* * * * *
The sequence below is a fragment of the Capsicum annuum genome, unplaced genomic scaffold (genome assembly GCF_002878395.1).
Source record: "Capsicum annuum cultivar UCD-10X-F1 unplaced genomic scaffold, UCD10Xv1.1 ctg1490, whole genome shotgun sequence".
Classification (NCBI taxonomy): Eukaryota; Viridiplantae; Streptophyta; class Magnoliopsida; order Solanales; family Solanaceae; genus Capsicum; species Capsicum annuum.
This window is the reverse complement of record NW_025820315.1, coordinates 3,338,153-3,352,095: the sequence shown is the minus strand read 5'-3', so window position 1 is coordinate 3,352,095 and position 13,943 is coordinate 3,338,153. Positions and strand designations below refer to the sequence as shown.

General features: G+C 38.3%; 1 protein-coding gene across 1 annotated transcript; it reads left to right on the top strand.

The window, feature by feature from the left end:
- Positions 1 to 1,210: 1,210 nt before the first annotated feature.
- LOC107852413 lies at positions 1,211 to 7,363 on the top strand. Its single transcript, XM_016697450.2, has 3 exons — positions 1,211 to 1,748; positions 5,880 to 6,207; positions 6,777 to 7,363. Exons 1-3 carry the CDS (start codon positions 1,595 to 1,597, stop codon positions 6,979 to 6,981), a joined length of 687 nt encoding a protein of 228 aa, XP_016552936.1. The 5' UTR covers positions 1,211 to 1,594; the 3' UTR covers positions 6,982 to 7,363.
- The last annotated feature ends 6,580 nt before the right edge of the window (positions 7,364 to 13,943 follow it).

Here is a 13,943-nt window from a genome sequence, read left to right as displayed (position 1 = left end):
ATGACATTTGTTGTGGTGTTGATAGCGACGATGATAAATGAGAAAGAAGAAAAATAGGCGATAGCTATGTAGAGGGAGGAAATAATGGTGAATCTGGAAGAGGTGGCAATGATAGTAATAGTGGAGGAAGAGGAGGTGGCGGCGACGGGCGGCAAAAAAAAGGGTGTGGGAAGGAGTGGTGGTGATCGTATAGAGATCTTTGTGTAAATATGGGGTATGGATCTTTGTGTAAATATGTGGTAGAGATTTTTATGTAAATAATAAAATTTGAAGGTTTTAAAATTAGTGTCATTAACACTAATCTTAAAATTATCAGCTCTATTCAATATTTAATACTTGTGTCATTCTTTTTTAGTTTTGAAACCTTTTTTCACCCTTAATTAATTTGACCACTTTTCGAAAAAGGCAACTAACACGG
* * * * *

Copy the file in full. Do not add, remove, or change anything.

The sequence below is a fragment of the Capsicum annuum genome, unplaced genomic scaffold (genome assembly GCF_002878395.1).
Source record: "Capsicum annuum cultivar UCD-10X-F1 unplaced genomic scaffold, UCD10Xv1.1 ctg1490, whole genome shotgun sequence".
Classification (NCBI taxonomy): Eukaryota; Viridiplantae; Streptophyta; class Magnoliopsida; order Solanales; family Solanaceae; genus Capsicum; species Capsicum annuum.
This window is the reverse complement of record NW_025820315.1, coordinates 3,338,153-3,352,095: the sequence shown is the minus strand read 5'-3', so window position 1 is coordinate 3,352,095 and position 13,943 is coordinate 3,338,153. Positions and strand designations below refer to the sequence as shown.

General features: G+C 38.3%; 1 protein-coding gene across 1 annotated transcript; it reads left to right on the top strand.

The window, feature by feature from the left end:
- Positions 1 to 1,210: 1,210 nt before the first annotated feature.
- LOC107852413 lies at positions 1,211 to 7,363 on the top strand. Its single transcript, XM_016697450.2, has 3 exons — positions 1,211 to 1,748; positions 5,880 to 6,207; positions 6,777 to 7,363. Exons 1-3 carry the CDS (start codon positions 1,595 to 1,597, stop codon positions 6,979 to 6,981), a joined length of 687 nt encoding a protein of 228 aa, XP_016552936.1. The 5' UTR covers positions 1,211 to 1,594; the 3' UTR covers positions 6,982 to 7,363.
- The last annotated feature ends 6,580 nt before the right edge of the window (positions 7,364 to 13,943 follow it).

Here is a 13,943-nt window from a genome sequence, read left to right as displayed (position 1 = left end):
ATGACATTTGTTGTGGTGTTGATAGCGACGATGATAAATGAGAAAGAAGAAAAATAGGCGATAGCTATGTAGAGGGAGGAAATAATGGTGAATCTGGAAGAGGTGGCAATGATAGTAATAGTGGAGGAAGAGGAGGTGGCGGCGACGGGCGGCAAAAAAAAGGGTGTGGGAAGGAGTGGTGGTGATCGTATAGAGATCTTTGTGTAAATATGGGGTATGGATCTTTGTGTAAATATGTGGTAGAGATTTTTATGTAAATAATAAAATTTGAAGGTTTTAAAATTAGTGTCATTAACACTAATCTTAAAATTATCAGCTCTATTCAATATTTAATACTTGTGTCATTCTTTTTTAGTTTTGAAACCTTTTTTCACCCTTAATTAATTTGACCACTTTTCGAAAAAGGCAACTAACACGG